• Be cautious using candidate assessment tools with college hires. An individual’s profile may shift significantly once they start working because there is a significant shift in priorities once an individual leaves student life.

How Do You Effectively Mentor Younger Workers? Five Suggestions

Situation: Most CEOs manage multi-generational staffs. While there are differences between baby-boomers and younger generations, it remains important to give younger workers meaningful guidance. What have you done to successfully mentor younger workers? If you are one of the younger workers, how have you been effectively mentored at work?

Advice from the CEOs:

  • Many have noted that, compared with baby-boomers, younger workers have higher levels of self-confidence. This enables them to be more accepting of constructive criticism and guidance. One company establishes individualized performance metrics to help younger employees monitor their progress. This helps them to chart and see their progress. Along the way, managers meet with them frequently to answer their questions about company processes and the rationale behind them.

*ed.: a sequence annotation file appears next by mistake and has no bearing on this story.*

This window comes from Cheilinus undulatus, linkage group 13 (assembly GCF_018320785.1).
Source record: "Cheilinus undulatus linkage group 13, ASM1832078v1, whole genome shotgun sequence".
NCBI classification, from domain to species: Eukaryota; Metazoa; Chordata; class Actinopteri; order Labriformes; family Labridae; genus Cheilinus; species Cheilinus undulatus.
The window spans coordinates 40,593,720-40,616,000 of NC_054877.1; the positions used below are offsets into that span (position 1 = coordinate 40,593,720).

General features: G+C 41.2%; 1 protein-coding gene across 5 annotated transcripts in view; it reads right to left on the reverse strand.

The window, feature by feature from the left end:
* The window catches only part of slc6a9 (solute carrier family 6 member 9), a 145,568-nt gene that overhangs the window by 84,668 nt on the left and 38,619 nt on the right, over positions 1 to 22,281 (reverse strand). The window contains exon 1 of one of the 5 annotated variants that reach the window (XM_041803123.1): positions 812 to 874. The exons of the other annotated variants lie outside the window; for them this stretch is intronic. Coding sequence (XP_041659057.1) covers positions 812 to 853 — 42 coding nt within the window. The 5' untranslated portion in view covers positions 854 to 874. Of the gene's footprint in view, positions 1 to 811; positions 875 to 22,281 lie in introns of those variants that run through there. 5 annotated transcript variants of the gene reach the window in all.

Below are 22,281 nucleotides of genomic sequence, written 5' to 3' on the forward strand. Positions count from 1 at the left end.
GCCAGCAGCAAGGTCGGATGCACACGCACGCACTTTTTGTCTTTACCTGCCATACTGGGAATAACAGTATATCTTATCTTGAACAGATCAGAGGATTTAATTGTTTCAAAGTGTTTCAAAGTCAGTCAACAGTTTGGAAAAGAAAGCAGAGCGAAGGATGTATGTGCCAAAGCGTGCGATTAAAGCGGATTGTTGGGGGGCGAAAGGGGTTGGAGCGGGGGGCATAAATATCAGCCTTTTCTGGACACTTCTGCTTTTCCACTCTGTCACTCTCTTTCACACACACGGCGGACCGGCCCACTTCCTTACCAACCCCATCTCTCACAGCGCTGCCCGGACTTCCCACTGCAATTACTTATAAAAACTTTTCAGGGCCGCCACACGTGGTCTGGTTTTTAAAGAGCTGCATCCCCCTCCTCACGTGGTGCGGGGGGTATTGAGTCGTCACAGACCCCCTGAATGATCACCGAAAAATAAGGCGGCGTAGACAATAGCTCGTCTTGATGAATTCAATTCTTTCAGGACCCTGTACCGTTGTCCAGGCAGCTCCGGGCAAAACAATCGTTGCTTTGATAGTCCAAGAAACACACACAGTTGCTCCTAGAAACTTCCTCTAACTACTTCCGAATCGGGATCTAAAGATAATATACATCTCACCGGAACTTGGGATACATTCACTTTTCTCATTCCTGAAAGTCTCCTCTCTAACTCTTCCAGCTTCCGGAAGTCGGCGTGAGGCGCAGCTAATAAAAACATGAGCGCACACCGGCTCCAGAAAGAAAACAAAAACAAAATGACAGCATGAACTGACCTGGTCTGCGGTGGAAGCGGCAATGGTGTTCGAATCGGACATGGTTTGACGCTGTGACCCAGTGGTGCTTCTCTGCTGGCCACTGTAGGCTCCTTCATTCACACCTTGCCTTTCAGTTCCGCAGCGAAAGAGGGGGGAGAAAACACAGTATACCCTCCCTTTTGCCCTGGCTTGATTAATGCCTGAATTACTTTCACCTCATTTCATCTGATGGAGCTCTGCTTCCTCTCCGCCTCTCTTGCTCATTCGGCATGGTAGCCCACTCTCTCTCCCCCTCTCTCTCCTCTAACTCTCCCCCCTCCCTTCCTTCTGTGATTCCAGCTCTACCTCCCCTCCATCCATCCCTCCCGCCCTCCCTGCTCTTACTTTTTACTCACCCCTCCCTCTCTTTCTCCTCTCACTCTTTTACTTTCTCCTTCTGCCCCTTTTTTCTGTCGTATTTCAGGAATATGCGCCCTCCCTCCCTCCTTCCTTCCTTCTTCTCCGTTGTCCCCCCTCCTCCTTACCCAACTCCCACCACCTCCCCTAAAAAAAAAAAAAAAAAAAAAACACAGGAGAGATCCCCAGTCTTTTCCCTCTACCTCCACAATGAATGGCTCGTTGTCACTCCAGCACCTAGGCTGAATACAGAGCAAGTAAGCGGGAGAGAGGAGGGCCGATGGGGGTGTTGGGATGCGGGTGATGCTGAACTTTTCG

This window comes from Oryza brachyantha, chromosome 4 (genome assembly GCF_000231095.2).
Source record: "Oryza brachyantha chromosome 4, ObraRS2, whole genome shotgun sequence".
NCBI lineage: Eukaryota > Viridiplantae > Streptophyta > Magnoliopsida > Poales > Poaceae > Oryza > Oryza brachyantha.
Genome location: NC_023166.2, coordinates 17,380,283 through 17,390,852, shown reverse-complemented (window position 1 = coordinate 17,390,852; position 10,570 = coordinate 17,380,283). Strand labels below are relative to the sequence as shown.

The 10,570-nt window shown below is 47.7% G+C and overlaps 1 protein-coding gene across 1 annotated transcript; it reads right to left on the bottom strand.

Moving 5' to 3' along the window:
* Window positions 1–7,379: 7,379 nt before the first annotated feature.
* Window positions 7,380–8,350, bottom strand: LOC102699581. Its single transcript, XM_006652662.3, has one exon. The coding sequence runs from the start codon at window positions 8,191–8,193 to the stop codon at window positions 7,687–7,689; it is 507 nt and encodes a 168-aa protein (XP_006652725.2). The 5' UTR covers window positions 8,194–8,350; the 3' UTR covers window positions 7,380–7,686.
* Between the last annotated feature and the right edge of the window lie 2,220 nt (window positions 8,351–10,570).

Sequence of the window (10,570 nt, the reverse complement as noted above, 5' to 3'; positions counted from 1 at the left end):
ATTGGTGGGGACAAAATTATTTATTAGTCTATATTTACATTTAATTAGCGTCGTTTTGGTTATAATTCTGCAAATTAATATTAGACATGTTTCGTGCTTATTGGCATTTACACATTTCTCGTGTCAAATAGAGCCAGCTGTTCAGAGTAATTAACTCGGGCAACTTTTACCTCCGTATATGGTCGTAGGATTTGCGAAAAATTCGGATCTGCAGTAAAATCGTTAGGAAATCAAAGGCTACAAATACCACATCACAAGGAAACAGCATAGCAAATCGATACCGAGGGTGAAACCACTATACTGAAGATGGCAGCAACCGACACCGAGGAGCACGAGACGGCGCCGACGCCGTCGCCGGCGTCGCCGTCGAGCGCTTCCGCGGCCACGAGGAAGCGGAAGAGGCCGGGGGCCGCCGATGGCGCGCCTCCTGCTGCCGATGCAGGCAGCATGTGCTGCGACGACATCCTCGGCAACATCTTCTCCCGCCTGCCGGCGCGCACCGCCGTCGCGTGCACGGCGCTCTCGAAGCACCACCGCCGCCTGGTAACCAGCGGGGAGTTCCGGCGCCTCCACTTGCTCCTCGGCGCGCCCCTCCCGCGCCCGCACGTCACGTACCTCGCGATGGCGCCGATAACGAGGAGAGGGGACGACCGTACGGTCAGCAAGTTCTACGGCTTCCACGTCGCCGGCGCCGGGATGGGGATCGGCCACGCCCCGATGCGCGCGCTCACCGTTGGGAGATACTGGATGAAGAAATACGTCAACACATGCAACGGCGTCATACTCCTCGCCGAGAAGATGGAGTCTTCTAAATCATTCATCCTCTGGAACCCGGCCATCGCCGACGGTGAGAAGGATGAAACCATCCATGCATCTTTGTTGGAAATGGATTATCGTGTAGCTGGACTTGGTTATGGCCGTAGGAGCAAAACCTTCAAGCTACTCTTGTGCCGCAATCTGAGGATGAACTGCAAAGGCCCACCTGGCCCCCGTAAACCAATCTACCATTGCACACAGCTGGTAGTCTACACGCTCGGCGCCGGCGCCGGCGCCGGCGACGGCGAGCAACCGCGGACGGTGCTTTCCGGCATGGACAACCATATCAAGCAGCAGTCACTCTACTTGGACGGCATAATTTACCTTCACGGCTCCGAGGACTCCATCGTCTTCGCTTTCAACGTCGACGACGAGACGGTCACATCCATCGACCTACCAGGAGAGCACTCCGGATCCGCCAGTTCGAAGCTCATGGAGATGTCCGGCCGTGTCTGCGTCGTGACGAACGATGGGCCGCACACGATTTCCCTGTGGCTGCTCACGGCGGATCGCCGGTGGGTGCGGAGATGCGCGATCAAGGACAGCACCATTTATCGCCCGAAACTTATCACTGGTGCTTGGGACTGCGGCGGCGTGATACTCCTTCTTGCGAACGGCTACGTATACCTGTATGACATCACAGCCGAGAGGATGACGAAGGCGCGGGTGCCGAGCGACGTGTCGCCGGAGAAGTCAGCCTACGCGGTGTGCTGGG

• In some cases, CEOs have found some younger workers have a tendency to short from the hip. They mentored them to communicate more thoughtfully and carefully using a team approach because they found younger workers to be more team-oriented than older workers.
  • Many forward thinking companies involve individuals from all levels of the organization in their planning processes. This addresses the desire of younger staff members to be included in high level decisions. Younger workers prefer this to being told to wait until they have more experience.
  • To help younger employees grow, one company breaks down job tiers into more levels or sub-levels, and offers incentives for reaching the next level of skills more rapidly. They also reset expectations more frequently.